And so, it is curious to observe that Trump and his acolytes have failed to notice this enormous advantage they possess. Low expectations may be humbling, but they are also rare opportunities to control the narrative. Take Charlottesville, for instance. It doesn’t take a genius to understand the importance of making a strong statement against the KKK and Nazis—you can still placated fragile white voters who struggle with the enduring shame of slavery. All Trump really needed was a halfway sensitive speechwriter—which is to say, anyone but Stephen Miller—who could strike this balance. If he had immediately and forcefully, in a carefully worded speech, condemned racism and those who marched with torches but pivoted the conversation to a need to respect history, he would have won the day. It doesn’t matter if he believes it. It doesn’t matter if there are harder truths about race that should be acknowledged. Those are the responsibilities of someone for whom we have high expectations. That’s playing the game on Obama Mode.

Remember: This isn’t about placating liberals. It’s about playing to moderates. If Trump is loudly calling out the David Dukes and Richard Spencers of the world while also praising southern heritage and history, cable news would have fallen all over themselves casting Trump in a redemption narrative. It’s not about fairness but perception.

“He was misunderstood”, they would say. “He found his stride, his Presidential Voice.”

It’s why I give thanks for Donald Trump being an incompetent clown, and it’s why I am dreading that moment when this terrible excuse for a human being wakes up and discovers his true superpower: converting skeptics by doing the bare minimum. It’s the Straight White Guy Pass on steroids, a ticker tape parade simply for showing up.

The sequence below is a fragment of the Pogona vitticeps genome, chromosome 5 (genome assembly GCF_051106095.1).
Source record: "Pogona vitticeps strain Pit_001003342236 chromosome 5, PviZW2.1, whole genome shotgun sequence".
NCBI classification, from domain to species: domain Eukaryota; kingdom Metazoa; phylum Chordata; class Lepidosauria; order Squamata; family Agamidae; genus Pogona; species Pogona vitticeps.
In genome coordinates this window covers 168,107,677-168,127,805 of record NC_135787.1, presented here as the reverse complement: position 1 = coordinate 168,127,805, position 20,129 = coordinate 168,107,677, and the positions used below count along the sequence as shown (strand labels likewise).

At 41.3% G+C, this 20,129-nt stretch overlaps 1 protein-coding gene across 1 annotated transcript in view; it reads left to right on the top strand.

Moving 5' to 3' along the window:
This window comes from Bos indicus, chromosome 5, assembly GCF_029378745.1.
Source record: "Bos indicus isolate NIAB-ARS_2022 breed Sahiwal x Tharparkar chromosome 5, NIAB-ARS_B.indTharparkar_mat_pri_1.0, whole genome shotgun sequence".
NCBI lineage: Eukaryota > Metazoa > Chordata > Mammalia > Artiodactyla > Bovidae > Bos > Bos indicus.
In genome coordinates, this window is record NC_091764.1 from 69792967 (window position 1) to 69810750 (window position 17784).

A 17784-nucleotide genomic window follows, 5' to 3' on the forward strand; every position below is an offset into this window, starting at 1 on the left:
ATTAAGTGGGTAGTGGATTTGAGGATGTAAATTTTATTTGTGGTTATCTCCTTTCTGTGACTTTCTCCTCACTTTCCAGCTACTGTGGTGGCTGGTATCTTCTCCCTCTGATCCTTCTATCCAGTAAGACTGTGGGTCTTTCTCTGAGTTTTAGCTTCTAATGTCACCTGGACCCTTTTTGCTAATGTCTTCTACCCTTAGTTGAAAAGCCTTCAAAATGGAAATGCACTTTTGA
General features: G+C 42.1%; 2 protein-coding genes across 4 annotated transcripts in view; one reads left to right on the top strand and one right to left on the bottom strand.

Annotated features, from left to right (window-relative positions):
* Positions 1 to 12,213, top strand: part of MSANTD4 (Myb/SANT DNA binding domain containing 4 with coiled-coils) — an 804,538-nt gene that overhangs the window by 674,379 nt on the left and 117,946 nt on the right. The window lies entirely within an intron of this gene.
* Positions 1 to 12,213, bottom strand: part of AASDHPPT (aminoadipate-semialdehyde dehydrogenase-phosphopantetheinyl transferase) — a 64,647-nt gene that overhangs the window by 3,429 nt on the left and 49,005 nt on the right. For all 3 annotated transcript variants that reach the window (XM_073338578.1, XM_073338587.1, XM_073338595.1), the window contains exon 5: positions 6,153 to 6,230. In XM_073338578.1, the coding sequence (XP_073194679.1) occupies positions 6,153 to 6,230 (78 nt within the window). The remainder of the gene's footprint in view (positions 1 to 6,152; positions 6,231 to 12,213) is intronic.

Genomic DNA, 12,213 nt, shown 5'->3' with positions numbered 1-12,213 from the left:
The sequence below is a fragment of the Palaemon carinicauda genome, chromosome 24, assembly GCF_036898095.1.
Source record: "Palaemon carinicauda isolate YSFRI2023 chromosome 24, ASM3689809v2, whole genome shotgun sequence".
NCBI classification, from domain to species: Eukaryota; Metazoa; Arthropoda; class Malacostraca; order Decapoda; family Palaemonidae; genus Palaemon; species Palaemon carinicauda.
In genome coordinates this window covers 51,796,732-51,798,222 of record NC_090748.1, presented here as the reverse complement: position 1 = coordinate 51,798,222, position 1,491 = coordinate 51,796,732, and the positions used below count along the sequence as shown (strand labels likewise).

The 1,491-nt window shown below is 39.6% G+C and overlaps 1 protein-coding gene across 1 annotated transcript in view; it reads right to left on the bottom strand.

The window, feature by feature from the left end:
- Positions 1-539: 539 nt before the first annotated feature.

If he had a fraction of the savvy possessed by Barack Obama, his approval ratings would be sky-high and those cruel and fascistic policy initiatives—repealing DACA, defunding healthcare, building a wall, rolling back civil rights—would pass with barely a hiccup from political media. Propaganda only works with good branding, and Trump, self-proclaimed master of branding, appears to be lost in the sauce. His penchant for snatching devastating and humiliating defeats from the low-standard jaws of victory is a sight to behold. It is our greatest asset.

And that is scary, folks, because in due time, regardless of how Robert Mueller’s investigation progresses (and whatever fallout may occur), Trump will get marginally savvier. It won’t take a lot. My bet is on something inconsequential to the vast majority of Americans but incredibly visible, such as, say, transgender service members or the new effort to ban “bump stocks” on semi-automatic rifles. If Trump does a 180-degree turn on a few of these issues, gives a grand, eloquent speech, cuts a backroom deal with social conservatives in exchange for their support, we’re in big trouble. He—or more accurately his appointees and handlers—have already managed to take agencies like the EPA and the State Department decades back in time. It just takes a few big popularity wins to cloud the criticism and enable Trump and Republicans to ram through bigger priorities.

We are operating on borrowed time. The window is closing, and Trump will not always be this socially incompetent. The need to take back either the House or Senate is imperative. If we fail to mobilize every rational voter in this country, if we fail to give our everything to winning back Congress, 2019 will make 2017 look like an average rainy day.